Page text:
Several other Democrats are eyeing this seat. State Sen. Jamie Eldridge, who was one of the few state elected officials to back Bernie Sanders during the 2016 presidential primary, told the Lowell Sun that he is interested. Back in the 2007 special election to succeed Meehan, Eldridge took third place with 14 percent of the vote, losing to Tsongas. State Rep. Jennifer Benson also said she was considering.
Lowell City Councilor Rodney Elliott, who is running for re-election this year, also told the paper that he wouldn’t rule out a bid because “It’s a once-in-a-lifetime opportunity.” Haverhill Mayor James Fiorentini, who is also running for re-election, also didn’t say no when asked.
Prominent Lowell attorney Michael Gallagher has expressed interest before, but said he would defer to state Sen. Eileen Donoghue. Donoghue, who lost the 2007 primary to Tsongas 36-31, has left the door open to a bid, but she sounded reluctant to leave the Senate. The Sun also mentioned Fitchburg Mayor Stephen DiNatale as a possible candidate. But while Lawrence Mayor Dan Rivera was also name-dropped as a possible candidate by local Democrats, he quickly said he wouldn’t run.
Clinton carried this seat 58-35, and Team Blue is favored to keep it. However, Sens. Elizabeth Warren and Ed Markey both narrowly lost the 3rdduring their 2012 and 2013 campaigns, and GOP Gov. Charlie Baker took it 52-42 in 2014, so it may not be completely out of reach for the GOP. Both state Rep. Jim Lyons and businessman Sal Lupoli, who sits on Baker’s Economic Development Planning Council, have been mentioned as a possible contender, but neither has said anything publicly yet. However, Gardner Mayor Mark Hawke quickly took his own name out of contention.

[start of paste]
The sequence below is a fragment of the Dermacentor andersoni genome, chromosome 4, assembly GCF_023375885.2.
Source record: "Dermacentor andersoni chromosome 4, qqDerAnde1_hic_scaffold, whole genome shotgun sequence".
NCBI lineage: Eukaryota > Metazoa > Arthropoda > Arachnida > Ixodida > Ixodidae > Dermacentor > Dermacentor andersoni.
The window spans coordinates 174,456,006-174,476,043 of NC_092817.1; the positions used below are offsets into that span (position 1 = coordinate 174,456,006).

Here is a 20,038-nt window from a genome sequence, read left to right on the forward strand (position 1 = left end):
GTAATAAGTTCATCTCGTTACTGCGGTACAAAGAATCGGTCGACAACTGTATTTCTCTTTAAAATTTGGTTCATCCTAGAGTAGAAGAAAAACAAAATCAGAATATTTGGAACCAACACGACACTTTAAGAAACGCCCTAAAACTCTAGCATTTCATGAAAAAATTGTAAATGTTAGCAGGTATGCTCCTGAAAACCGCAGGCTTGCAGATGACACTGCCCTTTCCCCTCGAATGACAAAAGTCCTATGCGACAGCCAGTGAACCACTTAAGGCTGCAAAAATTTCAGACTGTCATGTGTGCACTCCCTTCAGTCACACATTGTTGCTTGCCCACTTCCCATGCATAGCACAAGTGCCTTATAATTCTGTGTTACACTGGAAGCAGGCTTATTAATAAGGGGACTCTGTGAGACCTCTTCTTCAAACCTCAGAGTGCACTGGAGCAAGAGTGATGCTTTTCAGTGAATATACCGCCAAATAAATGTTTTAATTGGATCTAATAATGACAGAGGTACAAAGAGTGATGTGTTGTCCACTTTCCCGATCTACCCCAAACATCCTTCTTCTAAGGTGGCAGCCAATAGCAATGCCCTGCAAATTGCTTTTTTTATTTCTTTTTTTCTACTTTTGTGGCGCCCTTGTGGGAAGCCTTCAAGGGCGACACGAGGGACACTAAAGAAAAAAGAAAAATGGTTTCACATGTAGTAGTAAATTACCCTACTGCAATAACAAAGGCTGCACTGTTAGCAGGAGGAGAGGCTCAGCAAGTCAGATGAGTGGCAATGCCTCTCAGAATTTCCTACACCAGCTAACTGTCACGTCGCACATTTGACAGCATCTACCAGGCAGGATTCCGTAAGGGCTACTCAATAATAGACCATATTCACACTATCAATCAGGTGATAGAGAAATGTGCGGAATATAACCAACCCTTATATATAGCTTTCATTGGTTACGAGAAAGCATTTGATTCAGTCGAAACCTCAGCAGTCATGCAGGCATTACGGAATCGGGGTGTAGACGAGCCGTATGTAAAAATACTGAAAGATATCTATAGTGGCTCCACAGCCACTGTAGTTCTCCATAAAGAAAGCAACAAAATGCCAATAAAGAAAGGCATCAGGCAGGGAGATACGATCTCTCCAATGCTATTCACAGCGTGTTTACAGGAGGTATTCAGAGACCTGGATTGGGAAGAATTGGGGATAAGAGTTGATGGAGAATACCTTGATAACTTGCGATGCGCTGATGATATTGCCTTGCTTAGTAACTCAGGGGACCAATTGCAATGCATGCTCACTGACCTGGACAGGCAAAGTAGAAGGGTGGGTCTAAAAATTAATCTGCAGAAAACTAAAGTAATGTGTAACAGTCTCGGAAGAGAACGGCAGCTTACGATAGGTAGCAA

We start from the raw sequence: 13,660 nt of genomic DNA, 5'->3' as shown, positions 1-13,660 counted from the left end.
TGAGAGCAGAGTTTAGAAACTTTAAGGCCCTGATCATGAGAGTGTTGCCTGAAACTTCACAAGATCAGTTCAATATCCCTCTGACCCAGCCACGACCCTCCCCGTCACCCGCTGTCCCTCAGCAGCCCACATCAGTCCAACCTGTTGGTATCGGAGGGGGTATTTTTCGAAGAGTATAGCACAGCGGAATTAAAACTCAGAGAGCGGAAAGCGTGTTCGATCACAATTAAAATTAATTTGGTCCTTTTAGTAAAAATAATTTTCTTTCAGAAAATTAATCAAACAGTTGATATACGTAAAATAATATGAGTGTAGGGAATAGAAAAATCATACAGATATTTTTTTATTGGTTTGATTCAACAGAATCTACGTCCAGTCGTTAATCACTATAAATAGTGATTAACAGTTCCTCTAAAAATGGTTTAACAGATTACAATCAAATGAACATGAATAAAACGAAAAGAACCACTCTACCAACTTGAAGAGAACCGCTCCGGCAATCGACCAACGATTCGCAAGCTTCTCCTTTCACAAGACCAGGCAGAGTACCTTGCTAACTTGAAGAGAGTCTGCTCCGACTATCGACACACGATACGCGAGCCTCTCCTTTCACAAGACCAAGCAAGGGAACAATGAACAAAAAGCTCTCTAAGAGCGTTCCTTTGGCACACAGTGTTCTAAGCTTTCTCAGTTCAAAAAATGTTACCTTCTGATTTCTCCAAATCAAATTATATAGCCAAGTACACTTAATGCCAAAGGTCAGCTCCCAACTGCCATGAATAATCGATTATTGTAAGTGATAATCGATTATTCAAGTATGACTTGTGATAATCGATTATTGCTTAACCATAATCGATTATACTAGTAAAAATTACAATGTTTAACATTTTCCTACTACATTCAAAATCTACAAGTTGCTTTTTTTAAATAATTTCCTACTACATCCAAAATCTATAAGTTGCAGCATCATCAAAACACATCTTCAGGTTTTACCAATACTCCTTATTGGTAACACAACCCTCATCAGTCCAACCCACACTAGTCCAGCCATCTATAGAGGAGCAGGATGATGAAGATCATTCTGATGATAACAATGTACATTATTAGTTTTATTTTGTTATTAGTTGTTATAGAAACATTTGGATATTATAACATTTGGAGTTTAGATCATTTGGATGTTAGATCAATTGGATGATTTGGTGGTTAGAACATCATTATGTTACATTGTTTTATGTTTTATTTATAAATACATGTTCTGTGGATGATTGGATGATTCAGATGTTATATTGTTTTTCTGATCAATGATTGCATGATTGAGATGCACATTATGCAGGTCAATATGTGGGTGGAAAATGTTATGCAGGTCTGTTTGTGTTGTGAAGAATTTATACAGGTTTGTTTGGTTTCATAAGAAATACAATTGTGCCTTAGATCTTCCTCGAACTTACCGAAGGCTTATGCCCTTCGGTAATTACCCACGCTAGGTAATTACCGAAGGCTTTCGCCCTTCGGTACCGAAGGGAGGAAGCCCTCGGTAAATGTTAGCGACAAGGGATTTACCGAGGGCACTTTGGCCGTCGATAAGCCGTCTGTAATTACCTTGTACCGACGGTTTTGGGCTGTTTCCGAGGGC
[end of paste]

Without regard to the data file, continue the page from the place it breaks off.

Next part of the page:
• TN-06: This week, businessman John Rose joined the GOP primary for this safely red Middle Tennessee seat. Rose, who among other things has helped operate the Tennessee State Fair over the last few years, served as the appointed agriculture commissioner in 2002, and he can reportedly self-fund.
• Netroots Nation: On Thursday morning, the editors of Daily Kos Elections held a Q&A session at Netroots Nation in Atlanta, answering questions on everything from the 2017 special elections to the Senate landscape to redistricting reform and, most especially, on the Democrats’ chances to win back the House in 2018. If you missed it, you can watch the event here and find out if anyone stumped the panel!
• Statehouse Action: This Week in Statehouse Action: How I Learned to Stop Legislating and Love the Bomb edition is the perfect way to spend your time not fretting about Trump starting a nuclear conflict with North Korea. Wouldn’t you much rather read about Democratic special election successes, the amazing slate of women candidates running in Virginia, and cool data? Thought so!